Find out more about our current and recent collaborations and research interests.

Scrolls - from our Collections


Research Partnerships
Research Conversations and Conferences
Scholarships and Awards
How People Learn


Research Partnerships 

The Shakespeare Birthplace Trust is currently collaborating on two research partnerships with The Shakespeare Institute, University of Birmingham.

Peter Hewitt is an Arts and Humanities Research Council funded collaborative doctoral student. As well as generating new knowledge about the collections through object-based research, he is developing a new 'creative cataloguing' system which will share this knowledge with the public and scholars. He is particularly interested in the connections between early modern texts (specifically Shakespeare) and material culture, and the folkloric and 'magical' qualities of the materials that compose objects. This research was part disseminated through an exhibition in summer 2012, and a workshop for museum professionals, historians and material culture specialists.

David Hopes is a Research Fellow focusing on ways to improve digital access to museum, library and archive collections. Of particular interest is how The Shakespeare Institute and SBT can work together to build on their respective strengths (teaching expertise, Shakespearian knowledge, and the use of collections). He will also be writing a doctorate thesis on the role of artefacts in virtual environments for learning. David has published the findings of a digital access audit of 14 different organisations holding significant Shakespeare collections.


Research Conversations and Conferences

We are always looking for opportunities to engage with academic debate and often facilitate public access to these debates through our public lecture programme. We also organise and host a range of conferences in conjunction with other organisations.

To be kept up to date with details of these types of event, please contact our Education team.

Video Conversations

Since 2009 we have published a seres of video-posts in collaboration with the University of Warwick, incelebration of Shakespeare’s Birthday. The series of short videos cover a range of topics including; 

  • 'Shakespeare Found: The Cobbe Portrait of Shakespeare' (with Stanley Wells) 
  • 'Understanding Shakespeare’s Sonnets' (with Jonathan Bate, Paul Edmondson and Stanley Wells) 
  • 'Anonymous: A Shakespeare Authorship Discussion' (with Stanley Wells)

Download these free videos and more through iTunes

You can also view 'Actors' Shakespeare: Judi Dench, Rory Kinnear, Simon Russell Beale and Harriet Walter' on YouTube (with Paul Edmondson, Paul Prescott, Carol Rutter and Stanley Wells, all of whom have been producing essays for The Routledge Companion to Actors’ Shakespeare on how these actors make Shakespeare work).


Scholarships and Awards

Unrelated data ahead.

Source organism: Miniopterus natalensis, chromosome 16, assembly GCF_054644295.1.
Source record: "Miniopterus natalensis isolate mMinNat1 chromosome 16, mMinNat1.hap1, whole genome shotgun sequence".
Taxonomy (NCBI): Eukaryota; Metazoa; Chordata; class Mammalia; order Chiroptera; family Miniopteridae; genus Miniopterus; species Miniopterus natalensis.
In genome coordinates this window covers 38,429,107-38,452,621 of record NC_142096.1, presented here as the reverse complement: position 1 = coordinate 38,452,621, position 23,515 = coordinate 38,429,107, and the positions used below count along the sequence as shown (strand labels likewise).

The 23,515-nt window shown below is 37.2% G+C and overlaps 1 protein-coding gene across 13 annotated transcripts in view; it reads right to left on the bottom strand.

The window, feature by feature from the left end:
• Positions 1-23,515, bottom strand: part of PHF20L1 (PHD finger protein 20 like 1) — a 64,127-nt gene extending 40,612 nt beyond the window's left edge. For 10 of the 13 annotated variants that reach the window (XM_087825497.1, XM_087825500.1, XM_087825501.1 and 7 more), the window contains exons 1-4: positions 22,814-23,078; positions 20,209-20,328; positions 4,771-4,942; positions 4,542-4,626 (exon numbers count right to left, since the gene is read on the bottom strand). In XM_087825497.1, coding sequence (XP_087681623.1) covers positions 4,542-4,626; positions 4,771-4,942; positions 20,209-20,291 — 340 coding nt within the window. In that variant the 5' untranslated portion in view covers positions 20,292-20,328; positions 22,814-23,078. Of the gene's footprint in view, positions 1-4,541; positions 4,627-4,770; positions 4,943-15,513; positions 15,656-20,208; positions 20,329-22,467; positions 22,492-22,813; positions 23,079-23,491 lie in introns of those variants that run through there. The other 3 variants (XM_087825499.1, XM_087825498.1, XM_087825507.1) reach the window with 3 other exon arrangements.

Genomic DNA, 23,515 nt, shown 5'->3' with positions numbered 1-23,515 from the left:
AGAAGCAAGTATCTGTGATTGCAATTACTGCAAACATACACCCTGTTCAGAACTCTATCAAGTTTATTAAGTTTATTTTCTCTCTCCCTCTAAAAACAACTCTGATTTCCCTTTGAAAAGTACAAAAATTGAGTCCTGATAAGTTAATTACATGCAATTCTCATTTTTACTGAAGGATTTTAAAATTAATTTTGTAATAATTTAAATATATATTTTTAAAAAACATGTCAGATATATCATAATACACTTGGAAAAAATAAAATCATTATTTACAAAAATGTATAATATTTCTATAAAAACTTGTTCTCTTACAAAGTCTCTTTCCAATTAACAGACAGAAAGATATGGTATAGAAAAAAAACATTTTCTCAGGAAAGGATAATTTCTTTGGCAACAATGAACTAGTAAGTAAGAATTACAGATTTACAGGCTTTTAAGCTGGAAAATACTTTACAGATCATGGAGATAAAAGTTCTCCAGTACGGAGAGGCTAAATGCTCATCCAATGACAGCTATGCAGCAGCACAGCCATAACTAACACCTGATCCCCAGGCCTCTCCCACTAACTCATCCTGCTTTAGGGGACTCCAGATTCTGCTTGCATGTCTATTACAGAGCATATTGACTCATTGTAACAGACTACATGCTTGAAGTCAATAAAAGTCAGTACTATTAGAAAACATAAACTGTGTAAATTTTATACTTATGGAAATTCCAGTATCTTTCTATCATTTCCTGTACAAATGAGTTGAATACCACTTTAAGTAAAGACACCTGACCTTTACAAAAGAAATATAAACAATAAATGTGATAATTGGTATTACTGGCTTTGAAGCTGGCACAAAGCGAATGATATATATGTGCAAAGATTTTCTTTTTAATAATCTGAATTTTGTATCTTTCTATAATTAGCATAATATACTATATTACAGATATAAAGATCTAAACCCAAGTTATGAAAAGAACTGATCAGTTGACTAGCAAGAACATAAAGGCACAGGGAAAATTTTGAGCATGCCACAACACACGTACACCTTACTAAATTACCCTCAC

The Louis Marder Shakespeare Centre Scholarship
This annual scholarship of £1,000 is awarded to ‘a worthy Shakespearian currently pursuing a Ph.D. or similar study, who pledges to produce an original, publishable article on a previously approved literary, historical, or biographical topic about William Shakespeare (as opposed to character analysis or authorship studies) from The Shakespeare Birthplace Trust Library or Archives.’ The application process opens in January and closes in April each year. The successful applicant is notified around Shakespeare’s Birthday (23rd April).

For more information please contact

Jubilee Education Fund
This fund, established in celebration of the Silver Jubilee of Queen Elizabeth II, provides modest grants to students wishing to undertake research in The Shakespeare Centre Library and Archive.

The Jubilee Fund is fully committed for 2015 so is currently closed to new applications.




How People Learn

We believe that to fully engage with Shakespeare requires a range of learning styles and techniques. We are always seeking to innovate our educational offer and encourage all kinds of academic exploration; from experts imparting their knowledge to engaging student groups in conversation and practical workshops. 

In 2005 we launched The Great Shakespeare Debate (in partnership with the English-Speaking Union). This national competition engages with the set Shakespeare texts studied by A-level students. It combines a team-focussed approach to Shakespearian knowledge with the skills of debating. With the support of The CAPITAL Centre, University of Warwick, we have demonstrated that debating Shakespeare can enhances students' academic performance. We also went on to develop a similar project with GCSE students in partnership with the Sandwell and Dudley Local Authorities.

The Great Shakespeare Debate is currently undergoing a refresh, through which we are exploring new ways to broaden its impact and open it up to more pupils than ever before. 

For more information please contact our Education team.